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THE BIOGRAPHICAL DICTIONARY OF IOWA

University of Iowa Press Digital Editions
Ligutti, Luigi Gino
(March 21, 1895–December 28, 1983)

–leader of the Catholic rural life movement in the United States—was born in Romans, Italy, the youngest of five children of Spiridione and Teresa (Ciriani) Ligutti. The child of peasants began study for the priesthood in Italy, and emigrated to America in 1912, traveling immediately to Des Moines, where he had relatives. After obtaining his bachelor's degree at St. Ambrose College, Davenport, in 1914, and studying at St. Mary's Seminary, Baltimore, Ligutti was ordained as a Roman Catholic priest in 1917–at the time, the youngest priest in the United States. His superiors allowed him to cultivate his love for the classics with graduate studies at Catholic University, Columbia University, and the University of Chicago, and service as a Latin teacher at Dowling Academy in Des Moines. However, a shortage of rural pastors led to his appointment to Woodbine, Iowa, in 1920, and then to Assumption Parish in Granger, 15 miles northwest of Des Moines, in 1926.

    Ligutti's country pastorates exposed him to the various problems of rural life for Catholics. In 1924 he joined the newly formed National Catholic Rural Life Conference (NCRLC), which intended to be an advocate for the neglected rural segment of the American Catholic population. However, until the 1930s Ligutti was not a very active member. As the United States slipped into the Depression, Ligutti's search for the meaning of the distress led him to read social and economic tracts ranging from the social encyclicals of Popes Leo XIII and Pius XI to radical socialist literature. Eventually, his interest was expressed in action.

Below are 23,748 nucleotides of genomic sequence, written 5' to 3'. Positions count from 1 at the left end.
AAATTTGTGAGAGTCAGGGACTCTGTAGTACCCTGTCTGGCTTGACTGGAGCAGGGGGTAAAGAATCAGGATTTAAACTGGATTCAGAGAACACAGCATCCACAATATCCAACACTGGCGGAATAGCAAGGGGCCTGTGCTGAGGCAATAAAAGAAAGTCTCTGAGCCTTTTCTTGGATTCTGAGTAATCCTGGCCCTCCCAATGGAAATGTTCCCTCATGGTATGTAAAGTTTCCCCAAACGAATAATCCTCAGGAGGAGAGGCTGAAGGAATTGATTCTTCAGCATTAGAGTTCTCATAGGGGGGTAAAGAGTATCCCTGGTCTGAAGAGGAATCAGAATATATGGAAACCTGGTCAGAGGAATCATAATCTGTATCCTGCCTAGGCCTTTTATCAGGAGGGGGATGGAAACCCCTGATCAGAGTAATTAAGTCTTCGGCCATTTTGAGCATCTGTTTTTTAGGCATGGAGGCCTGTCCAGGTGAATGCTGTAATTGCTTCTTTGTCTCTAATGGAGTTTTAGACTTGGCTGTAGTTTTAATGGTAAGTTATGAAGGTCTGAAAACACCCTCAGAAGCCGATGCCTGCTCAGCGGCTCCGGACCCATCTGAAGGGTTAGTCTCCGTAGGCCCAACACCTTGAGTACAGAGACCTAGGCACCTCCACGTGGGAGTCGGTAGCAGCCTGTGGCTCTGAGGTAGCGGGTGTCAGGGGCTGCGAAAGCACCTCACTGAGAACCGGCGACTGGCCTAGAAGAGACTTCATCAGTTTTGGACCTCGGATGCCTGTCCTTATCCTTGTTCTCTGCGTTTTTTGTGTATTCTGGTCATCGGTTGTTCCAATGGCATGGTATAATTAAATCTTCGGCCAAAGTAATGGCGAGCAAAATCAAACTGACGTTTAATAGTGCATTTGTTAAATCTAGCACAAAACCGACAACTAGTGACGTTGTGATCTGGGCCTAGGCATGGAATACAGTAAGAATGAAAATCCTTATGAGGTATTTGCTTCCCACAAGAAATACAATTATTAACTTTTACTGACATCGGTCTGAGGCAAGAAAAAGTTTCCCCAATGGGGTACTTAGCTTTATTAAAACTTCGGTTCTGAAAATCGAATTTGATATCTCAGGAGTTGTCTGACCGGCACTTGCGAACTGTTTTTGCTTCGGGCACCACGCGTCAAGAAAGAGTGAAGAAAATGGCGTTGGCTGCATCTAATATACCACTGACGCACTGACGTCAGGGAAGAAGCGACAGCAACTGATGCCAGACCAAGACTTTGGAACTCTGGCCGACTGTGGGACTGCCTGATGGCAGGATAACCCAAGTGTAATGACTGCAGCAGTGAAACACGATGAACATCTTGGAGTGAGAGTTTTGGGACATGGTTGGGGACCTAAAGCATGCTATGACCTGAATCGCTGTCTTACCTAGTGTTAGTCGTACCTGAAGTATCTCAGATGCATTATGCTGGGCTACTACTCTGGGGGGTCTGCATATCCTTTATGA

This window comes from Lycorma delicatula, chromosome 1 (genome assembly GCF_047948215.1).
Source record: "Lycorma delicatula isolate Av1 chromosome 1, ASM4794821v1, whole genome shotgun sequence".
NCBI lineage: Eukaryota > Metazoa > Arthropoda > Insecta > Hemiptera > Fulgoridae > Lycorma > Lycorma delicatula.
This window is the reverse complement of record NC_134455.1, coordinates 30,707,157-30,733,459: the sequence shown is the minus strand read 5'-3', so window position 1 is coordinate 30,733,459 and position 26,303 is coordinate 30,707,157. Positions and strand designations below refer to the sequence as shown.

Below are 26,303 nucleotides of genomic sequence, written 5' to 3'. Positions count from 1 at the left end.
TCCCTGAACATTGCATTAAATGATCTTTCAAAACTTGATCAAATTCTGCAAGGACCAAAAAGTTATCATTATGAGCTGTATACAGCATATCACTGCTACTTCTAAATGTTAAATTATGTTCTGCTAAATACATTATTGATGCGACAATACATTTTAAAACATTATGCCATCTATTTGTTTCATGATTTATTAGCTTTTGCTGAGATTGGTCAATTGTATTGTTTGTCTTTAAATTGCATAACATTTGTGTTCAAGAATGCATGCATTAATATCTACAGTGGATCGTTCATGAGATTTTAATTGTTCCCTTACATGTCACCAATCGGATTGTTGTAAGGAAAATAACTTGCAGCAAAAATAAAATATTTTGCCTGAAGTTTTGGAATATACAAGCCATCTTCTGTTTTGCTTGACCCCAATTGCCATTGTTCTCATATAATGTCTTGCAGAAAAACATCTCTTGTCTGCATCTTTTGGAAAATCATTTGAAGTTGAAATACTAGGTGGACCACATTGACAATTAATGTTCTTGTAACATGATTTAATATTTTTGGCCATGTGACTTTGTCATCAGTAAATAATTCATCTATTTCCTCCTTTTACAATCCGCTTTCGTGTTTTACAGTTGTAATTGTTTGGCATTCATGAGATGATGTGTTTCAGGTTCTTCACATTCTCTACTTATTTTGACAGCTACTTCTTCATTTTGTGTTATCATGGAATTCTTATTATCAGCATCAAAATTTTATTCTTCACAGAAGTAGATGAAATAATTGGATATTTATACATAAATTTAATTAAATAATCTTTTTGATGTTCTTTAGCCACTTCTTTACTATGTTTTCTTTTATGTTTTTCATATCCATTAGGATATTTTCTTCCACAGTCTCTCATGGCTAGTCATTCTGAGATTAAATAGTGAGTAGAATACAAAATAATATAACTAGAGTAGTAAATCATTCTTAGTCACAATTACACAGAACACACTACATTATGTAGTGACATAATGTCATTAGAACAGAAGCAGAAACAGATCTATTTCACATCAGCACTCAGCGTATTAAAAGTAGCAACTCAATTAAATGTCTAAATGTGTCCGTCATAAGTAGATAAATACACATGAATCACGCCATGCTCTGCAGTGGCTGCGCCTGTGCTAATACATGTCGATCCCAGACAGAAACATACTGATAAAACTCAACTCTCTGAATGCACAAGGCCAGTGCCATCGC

The turning point in Ligutti's life came with the Granger homesteads project in 1933. He secured a loan from the federal Subsistence Homesteads Division that settled 50 families of underemployed coal miners on two-to-eight acre subsistence plots. Combined with the formation of cooperatives, the project helped all of the families get off relief by 1935. As one of the most successful New Deal community projects, the Granger homesteads were honored by a visit from Eleanor Roosevelt. The project was extensively publicized in the Catholic press, and helped link the Catholic church and the Catholic rural life movement to the New Deal.

    The Granger homesteads project also helped launch Ligutti's rise within the Catholic rural life movement. In 1934 the young pastor was appointed the Des Moines diocesandirector of rural life and was elected to the executive committee of the NCRLC. The next year he was elected chairman of the diocesan directors' section of the conference, and in 1937 he was elected president. Ligutti was honored for his new prominence in the movement by receiving the title of monsignor in 1938.

    As titular head of the NCRLC from 1937 to 1939, Ligutti presided over the acrimonious severance of the grassroots-oriented conference from its Washington, D.C.-based executive secretary. The monsignor himself was appointed executive secretary (later titled executive director) of the NCRLC in 1940. In 1942 he moved the conference headquarters from St. Paul, Minnesota, to Des Moines, where it has remained ever since. Ligutti built up the organization of the NCRLC, multiplying its budget about 30-fold by the end of his 20-year tenure and increasing the staff to 18 full-time employees. He tried to reach the average American Catholic farmer through popular periodicals and massive distribution of literature on both social doctrine and devotions.